Sunday, February 13, 2005

Charles DeGaulle's Ghost
I was, as you may remember, the first kid on my block to latch onto Howard Dean for president. It was June 2003 when it struck me that this guy was A) right on the war and B) unlikely to take shit from anybody, and at that point, he was my guy. Nine months later, I voted for him in the Wisconsin primary even after his candidacy was finished, because I preferred to go down believing in something and thus lose with my head held high. That he's officially been chosen head of the Democratic National Commimttee is welcome news indeed.

I haven't blogged about this at all, mostly because others have done it better. But I will say this: the chairman's campaign exposed the intellectual--and, arguably, the moral--bankruptcy of the Democratic centrists. That they would consider foisting a collaborator like Martin Frost or a pro-life wimp like Tim Roemer on a party so soundly beaten by the Repugs last November is ludicrous. If they're that ashamed of being Democrats, then they ought to go away and form their own damn party--the name "Vichy Democrats" is available if they'd like to use it. But the unprecedented interest in the race also exposed the fight still remaining in a significant segment of the party--and I'd suggest that if the likes of Newt Gingrich and Rush Limbaugh are begging us to choose Dean, then he's exactly the chairman we should have chosen.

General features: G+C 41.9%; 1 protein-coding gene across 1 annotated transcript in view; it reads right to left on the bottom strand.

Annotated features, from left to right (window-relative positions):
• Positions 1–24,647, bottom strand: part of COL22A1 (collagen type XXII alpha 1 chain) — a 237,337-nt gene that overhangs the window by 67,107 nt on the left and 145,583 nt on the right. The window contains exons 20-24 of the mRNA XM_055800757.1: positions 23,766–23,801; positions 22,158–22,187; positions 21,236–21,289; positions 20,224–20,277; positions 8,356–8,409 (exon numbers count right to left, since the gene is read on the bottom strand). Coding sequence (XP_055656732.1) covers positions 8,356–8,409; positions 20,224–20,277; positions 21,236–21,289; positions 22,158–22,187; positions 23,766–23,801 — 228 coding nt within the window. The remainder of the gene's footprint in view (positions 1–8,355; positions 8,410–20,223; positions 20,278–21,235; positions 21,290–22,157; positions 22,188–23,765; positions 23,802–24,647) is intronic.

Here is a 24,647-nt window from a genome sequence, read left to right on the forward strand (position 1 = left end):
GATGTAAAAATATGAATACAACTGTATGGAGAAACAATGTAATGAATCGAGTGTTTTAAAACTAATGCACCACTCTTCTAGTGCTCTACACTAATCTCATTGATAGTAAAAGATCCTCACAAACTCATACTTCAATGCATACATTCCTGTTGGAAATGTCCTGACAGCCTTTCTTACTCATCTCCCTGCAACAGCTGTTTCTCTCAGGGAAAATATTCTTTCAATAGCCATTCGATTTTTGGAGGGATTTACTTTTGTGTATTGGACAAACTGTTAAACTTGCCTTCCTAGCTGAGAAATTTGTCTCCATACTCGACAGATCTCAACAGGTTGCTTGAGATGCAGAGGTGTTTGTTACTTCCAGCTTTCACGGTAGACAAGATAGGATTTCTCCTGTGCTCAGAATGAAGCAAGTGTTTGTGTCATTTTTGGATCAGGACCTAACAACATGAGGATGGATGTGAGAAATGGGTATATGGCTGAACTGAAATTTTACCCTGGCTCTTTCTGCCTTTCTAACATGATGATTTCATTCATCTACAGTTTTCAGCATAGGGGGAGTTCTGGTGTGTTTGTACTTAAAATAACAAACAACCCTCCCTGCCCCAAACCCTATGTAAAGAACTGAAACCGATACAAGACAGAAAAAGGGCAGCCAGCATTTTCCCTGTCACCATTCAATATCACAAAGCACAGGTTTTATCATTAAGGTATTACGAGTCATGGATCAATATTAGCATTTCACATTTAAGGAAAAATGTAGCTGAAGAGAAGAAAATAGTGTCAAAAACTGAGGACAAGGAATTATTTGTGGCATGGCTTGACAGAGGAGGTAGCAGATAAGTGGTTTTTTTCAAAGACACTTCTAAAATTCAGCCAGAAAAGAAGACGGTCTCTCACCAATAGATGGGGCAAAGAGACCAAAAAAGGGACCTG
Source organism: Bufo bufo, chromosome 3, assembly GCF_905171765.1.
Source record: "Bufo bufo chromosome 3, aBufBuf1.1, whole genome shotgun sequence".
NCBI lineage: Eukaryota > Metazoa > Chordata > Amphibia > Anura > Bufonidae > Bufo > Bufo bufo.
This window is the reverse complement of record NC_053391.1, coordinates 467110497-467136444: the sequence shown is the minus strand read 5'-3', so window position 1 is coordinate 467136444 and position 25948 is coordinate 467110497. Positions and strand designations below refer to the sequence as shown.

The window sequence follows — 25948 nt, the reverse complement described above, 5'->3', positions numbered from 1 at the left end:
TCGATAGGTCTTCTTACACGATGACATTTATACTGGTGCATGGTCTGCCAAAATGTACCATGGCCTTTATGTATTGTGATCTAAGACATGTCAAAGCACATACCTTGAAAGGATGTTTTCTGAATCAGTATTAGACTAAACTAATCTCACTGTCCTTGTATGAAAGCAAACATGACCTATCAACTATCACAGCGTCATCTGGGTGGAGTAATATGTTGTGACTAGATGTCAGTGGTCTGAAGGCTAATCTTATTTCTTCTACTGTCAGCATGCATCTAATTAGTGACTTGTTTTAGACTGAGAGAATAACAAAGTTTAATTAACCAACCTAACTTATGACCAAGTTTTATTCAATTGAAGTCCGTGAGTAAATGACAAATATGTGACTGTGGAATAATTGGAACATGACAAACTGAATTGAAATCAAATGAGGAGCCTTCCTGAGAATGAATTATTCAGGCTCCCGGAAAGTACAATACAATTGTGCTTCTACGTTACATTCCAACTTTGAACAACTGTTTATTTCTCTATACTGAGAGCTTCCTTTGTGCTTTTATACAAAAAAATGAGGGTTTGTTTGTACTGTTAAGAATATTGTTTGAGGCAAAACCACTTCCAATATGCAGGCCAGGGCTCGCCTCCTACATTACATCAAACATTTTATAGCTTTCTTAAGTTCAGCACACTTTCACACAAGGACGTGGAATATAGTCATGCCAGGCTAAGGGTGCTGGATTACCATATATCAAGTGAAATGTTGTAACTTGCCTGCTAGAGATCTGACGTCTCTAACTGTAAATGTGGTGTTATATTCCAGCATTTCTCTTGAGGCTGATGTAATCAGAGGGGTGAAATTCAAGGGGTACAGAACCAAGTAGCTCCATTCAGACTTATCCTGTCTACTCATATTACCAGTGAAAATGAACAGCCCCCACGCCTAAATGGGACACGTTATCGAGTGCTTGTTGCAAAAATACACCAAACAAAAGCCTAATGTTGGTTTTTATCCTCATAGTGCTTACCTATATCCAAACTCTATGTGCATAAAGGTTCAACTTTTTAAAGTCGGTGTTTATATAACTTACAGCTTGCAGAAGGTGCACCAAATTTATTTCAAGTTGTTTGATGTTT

It's interesting to note how many Democrats are praising Dean's suggestion that the party needs to contest all 50 states--some of the same Democrats who criticized him for suggesting that guys with pickup trucks and Confederate flags should be voting Democrat. With the likes of Frost or Roemer, this mostly meant more Jesus from the bully pulpit. With Dean, we stand a better chance of reinvigorating the real values of the Democratic Party instead of running away from them.

A good place for Democrats to start reframing the message is to start pointing out the rampant hypocrisy of conservatives as bluntly as possible and as often as possible. And as loudly as possible. Dean made that very point yesterday, and his best quote is one every Democrat ought to learn and repeat: "I don't want to hear any lectures about Christian values from the Republican Party. They are the Pharisees and the Sadducees." That is, so far, the Quote of the Year for 2005.

Recommended Reading: Seeing the Forest has been absolutely rockin' over the last few days. As posts will be light here again this week, you might want to go there instead. And over at Best of the Blogs, Evelyn Keyes observes that the time is ripe for a Rod Serling revival.

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